Cedar leaf bundles
Native Americans utilized every part of the cedar tree. They made spears and arrows from the wood, burned the wood for fuel and incense, and used the leaves and branches as insecticides, as well as medicinally for a wide range of diseases. Many tribes, including the Ojibwa and Potawatomi, burned the smoke in purification ceremonies, while the Chippewa burned incense in religious ceremonies.
- volatile oil (mainly 50% cedrene, atlantol, and atlantone [C. atlantica only])
- Leaves, wood, oil
It is strongly disinfectant and used to rid the respiratory tract of invading organisms; and, as an expectorant, it is effective for catarrhal conditions.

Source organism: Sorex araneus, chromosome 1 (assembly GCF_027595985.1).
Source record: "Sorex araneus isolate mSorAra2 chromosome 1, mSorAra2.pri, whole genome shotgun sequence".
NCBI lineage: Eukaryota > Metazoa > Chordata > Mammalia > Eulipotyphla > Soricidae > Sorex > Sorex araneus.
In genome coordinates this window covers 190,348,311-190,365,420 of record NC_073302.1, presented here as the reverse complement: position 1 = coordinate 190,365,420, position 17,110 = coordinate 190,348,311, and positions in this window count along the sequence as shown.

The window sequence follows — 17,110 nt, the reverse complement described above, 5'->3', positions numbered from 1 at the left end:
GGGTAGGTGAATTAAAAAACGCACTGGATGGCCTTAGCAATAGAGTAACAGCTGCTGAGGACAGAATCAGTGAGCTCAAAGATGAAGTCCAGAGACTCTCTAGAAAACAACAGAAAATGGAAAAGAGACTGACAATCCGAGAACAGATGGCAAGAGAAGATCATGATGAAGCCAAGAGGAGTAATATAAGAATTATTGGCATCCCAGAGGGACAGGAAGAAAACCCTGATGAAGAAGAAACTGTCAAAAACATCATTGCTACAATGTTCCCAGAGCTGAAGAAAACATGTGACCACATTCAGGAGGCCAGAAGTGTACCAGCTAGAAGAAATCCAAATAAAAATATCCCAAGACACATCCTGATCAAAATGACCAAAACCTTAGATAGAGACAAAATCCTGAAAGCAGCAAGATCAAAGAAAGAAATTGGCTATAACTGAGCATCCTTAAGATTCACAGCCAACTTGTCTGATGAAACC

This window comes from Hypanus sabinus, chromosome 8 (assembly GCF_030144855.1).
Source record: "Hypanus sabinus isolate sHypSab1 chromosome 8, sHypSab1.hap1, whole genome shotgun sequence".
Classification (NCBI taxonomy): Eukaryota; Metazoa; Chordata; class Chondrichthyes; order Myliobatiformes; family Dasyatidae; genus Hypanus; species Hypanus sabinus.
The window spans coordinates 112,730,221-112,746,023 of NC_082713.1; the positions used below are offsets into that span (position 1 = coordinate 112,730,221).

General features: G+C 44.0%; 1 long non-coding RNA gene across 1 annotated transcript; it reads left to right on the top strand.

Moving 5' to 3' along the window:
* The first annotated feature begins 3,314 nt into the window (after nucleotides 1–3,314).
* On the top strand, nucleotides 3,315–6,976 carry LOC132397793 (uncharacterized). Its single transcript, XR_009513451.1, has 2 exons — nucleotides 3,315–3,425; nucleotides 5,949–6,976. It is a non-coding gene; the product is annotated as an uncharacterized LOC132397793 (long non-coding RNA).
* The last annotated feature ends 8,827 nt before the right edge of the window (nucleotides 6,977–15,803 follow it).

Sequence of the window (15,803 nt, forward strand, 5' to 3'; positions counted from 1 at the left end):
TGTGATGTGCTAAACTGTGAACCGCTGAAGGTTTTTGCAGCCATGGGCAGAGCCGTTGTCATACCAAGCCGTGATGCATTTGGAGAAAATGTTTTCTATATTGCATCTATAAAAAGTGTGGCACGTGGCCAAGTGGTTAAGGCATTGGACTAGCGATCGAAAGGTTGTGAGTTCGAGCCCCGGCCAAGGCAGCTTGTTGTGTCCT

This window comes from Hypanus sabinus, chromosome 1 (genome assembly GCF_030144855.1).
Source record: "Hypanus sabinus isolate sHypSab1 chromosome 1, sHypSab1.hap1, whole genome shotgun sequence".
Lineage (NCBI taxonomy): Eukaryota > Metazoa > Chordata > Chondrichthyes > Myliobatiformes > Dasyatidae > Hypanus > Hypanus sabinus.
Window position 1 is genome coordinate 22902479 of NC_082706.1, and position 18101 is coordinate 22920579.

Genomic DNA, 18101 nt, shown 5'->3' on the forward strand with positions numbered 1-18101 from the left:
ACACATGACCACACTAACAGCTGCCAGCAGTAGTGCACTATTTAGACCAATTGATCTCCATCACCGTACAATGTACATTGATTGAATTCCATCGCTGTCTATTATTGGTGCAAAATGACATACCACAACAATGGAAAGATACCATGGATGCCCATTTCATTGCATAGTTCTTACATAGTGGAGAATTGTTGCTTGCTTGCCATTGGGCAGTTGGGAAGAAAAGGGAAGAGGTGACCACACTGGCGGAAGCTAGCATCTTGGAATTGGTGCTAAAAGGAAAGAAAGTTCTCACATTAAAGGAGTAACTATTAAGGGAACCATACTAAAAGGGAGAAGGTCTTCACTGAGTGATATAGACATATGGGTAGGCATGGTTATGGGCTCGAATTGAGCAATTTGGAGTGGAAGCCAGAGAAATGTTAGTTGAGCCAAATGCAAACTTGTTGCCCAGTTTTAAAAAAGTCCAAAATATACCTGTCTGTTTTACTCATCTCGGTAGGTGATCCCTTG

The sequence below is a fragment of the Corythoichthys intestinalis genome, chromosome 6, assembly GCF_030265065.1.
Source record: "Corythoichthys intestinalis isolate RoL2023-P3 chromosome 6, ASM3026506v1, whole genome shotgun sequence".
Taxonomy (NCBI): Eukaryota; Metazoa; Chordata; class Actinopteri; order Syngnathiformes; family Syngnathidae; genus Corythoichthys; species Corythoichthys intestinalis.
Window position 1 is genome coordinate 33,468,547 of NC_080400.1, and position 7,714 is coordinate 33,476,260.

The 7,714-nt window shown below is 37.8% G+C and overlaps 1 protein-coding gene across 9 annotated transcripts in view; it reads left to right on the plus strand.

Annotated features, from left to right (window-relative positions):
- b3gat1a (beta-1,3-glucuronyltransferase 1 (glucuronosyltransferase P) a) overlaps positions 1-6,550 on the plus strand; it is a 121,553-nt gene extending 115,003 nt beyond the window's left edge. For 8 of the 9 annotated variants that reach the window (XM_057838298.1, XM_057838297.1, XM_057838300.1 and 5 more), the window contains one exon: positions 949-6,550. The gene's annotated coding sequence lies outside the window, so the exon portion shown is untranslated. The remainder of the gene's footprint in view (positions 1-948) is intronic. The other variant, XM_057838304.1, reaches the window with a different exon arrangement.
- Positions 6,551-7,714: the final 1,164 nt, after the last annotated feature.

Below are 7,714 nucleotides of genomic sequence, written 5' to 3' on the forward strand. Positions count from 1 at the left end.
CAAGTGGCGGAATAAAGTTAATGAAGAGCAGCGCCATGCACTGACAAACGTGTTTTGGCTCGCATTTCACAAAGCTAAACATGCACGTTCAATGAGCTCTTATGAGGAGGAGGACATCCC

In Ayurvedic medicine, cedar leaves are used to treat tuberculosis. A decoction of the heartwood is given for chest infections, insomnia, and diabetes. The essential oil is prescribed for syphilis and leprosy.
The essential oil is a strong medicine; and, when diluted and massaged into the skin, it treats colds, bronchial congestion, and cystitis, as well as wounds and ulcers.
The tips of the leaves can be made into a tea to treat such respiratory conditions as coughs and colds. The cones can relieve colic in babies, and the needles functions as a diuretic. Topically, an infusion of the leaves is effective against skin conditions, including athlete's foot and ringworm.